U of A study examines alcohol use in Native American population, helps debunk stereotypes
Tuesday, Feb. 23, 2016
TUCSON – Popular culture often depicts Native Americans as drunks and binge drinkers.
But a recent study by University of Arizona researchers may help debunk some of those stereotypes.
The researchers examined alcohol use among Native Americans and weighed those results against the use among white people. They found alcohol use “comparable” among the two populations.
“This study raises a very serious question about the stereotype,” said James Cunningham, a social epidemiologist at the university. “It’s certainly inconsistent with the stereotype.”
“If we look at problem drinking such as binge drinking and heavy drinking, we found that the rates were essentially the same for the two groups,” he said.
But how did the stereotype start?
The report said that statements about alcohol use among Native Americans are centuries old.
It cited a 1847 U.S. government report in which an ethnologist stated: “It is strange how all the Indian nations, and almost every person among them, male and female, are infatuated with the love of strong drink. They know no bounds to their desire.”
The study also pointed to modern examples that cite higher rates of alcohol use and abuse among Native Americans.
So the researchers made the assumption that those statements make comparisons to whites, and they analyzed national survey data.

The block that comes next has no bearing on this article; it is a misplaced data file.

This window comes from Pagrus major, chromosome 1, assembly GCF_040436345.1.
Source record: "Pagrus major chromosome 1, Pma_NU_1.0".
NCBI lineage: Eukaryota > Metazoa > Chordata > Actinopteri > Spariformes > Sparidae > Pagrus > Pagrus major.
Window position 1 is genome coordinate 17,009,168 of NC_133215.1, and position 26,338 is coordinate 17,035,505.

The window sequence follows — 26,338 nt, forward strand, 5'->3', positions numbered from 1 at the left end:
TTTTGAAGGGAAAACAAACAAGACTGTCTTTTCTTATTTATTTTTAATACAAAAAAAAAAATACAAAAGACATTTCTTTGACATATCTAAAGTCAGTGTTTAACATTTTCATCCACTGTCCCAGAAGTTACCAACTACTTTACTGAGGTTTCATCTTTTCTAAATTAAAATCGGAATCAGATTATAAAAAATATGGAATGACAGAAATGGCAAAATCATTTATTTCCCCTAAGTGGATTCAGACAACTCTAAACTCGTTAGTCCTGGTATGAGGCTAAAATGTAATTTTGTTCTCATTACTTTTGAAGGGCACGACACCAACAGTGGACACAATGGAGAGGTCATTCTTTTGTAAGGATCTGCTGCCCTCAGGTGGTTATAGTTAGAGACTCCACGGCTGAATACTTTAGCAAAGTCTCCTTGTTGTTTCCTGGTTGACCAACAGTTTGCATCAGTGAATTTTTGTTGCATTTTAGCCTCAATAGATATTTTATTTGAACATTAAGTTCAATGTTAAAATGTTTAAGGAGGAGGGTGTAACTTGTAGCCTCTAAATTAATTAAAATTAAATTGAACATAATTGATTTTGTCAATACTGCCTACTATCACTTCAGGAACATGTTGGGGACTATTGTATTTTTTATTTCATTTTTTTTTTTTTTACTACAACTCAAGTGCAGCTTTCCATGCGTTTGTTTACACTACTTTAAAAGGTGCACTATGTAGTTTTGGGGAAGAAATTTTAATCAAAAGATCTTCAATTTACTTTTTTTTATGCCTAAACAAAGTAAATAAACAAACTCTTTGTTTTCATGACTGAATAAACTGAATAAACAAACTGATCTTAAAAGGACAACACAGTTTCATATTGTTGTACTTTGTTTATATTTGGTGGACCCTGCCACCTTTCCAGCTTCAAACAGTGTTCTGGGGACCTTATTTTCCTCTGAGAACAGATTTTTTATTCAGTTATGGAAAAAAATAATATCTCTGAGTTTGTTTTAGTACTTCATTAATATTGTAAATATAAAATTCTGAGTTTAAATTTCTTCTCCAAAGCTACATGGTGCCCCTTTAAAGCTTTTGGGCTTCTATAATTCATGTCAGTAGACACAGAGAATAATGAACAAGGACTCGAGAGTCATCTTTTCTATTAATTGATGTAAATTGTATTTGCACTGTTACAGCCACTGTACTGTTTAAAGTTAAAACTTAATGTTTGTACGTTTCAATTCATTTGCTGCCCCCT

The study primary used data from the National Survey on Drug Use and Health, which surveyed more than 172,000 whites and more than 4,200 Native Americans from 2009 to 2013.
The researchers found similarities in drinking patterns, but they also noted that an estimated 60 percent of Native Americans abstain from alcohol use compared to about 43 percent of whites.
“I do think that if you hear something enough times, that you believe it,” said Teshia Solomon, director of the Native American Research and Training Center at the university. “I think many people in our community actually say that’s the way we were supposed to be.”
But she said the study may allow the community to move on and focus on other issues, like health care.
However, Miguel Flores Jr., CEO of Holistic Wellness Counseling & Consulting Services in Tucson, said he recognizes there’s a problem with alcoholism on reservations. His company treats drug and alcohol addiction and focuses on the Native American and Latino population.
He said it’s important to bring culture into treatment for Native Americans.
“When we look at our youth or adults, bringing them back to the culture, bringing them back to the ceremonies, helps them in the healing process to understand everyday life,” Flores said.
The study notes that the findings can help address “misinformation” about Native American alcohol consumption and raises some questions.
Cunningham said the study may motivate researchers to look into the causes of higher rates of liver disease in Native Americans.